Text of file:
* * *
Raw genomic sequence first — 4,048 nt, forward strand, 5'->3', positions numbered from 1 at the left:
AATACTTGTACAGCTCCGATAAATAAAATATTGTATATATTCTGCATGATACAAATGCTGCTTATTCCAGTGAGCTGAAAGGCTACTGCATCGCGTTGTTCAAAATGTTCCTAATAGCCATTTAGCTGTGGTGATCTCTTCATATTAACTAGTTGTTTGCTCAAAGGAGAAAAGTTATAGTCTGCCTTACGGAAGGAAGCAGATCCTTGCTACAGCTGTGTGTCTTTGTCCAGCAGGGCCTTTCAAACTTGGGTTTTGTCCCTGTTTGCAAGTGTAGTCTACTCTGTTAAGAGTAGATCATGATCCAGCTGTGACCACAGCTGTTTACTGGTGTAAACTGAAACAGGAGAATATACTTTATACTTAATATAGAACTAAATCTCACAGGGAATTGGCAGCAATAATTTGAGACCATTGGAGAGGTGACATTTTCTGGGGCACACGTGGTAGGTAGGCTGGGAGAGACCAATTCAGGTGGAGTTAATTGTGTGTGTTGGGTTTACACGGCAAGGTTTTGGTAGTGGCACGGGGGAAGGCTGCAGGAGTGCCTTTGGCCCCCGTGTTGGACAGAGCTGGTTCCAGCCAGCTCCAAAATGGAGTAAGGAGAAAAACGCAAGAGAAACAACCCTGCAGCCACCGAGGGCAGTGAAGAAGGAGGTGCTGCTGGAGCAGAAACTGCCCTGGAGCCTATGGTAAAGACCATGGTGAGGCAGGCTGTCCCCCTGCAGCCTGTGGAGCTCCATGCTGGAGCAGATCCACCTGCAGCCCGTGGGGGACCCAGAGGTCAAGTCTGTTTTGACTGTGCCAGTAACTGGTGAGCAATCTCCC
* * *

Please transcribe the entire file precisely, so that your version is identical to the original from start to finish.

Raw genomic sequence first — 4,048 nt, forward strand, 5'->3', positions numbered from 1 at the left:
AATACTTGTACAGCTCCGATAAATAAAATATTGTATATATTCTGCATGATACAAATGCTGCTTATTCCAGTGAGCTGAAAGGCTACTGCATCGCGTTGTTCAAAATGTTCCTAATAGCCATTTAGCTGTGGTGATCTCTTCATATTAACTAGTTGTTTGCTCAAAGGAGAAAAGTTATAGTCTGCCTTACGGAAGGAAGCAGATCCTTGCTACAGCTGTGTGTCTTTGTCCAGCAGGGCCTTTCAAACTTGGGTTTTGTCCCTGTTTGCAAGTGTAGTCTACTCTGTTAAGAGTAGATCATGATCCAGCTGTGACCACAGCTGTTTACTGGTGTAAACTGAAACAGGAGAATATACTTTATACTTAATATAGAACTAAATCTCACAGGGAATTGGCAGCAATAATTTGAGACCATTGGAGAGGTGACATTTTCTGGGGCACACGTGGTAGGTAGGCTGGGAGAGACCAATTCAGGTGGAGTTAATTGTGTGTGTTGGGTTTACACGGCAAGGTTTTGGTAGTGGCACGGGGGAAGGCTGCAGGAGTGCCTTTGGCCCCCGTGTTGGACAGAGCTGGTTCCAGCCAGCTCCAAAATGGAGTAAGGAGAAAAACGCAAGAGAAACAACCCTGCAGCCACCGAGGGCAGTGAAGAAGGAGGTGCTGCTGGAGCAGAAACTGCCCTGGAGCCTATGGTAAAGACCATGGTGAGGCAGGCTGTCCCCCTGCAGCCTGTGGAGCTCCATGCTGGAGCAGATCCACCTGCAGCCCGTGGGGGACCCAGAGGTCAAGTCTGTTTTGACTGTGCCAGTAACTGGTGAGCAATCTCCC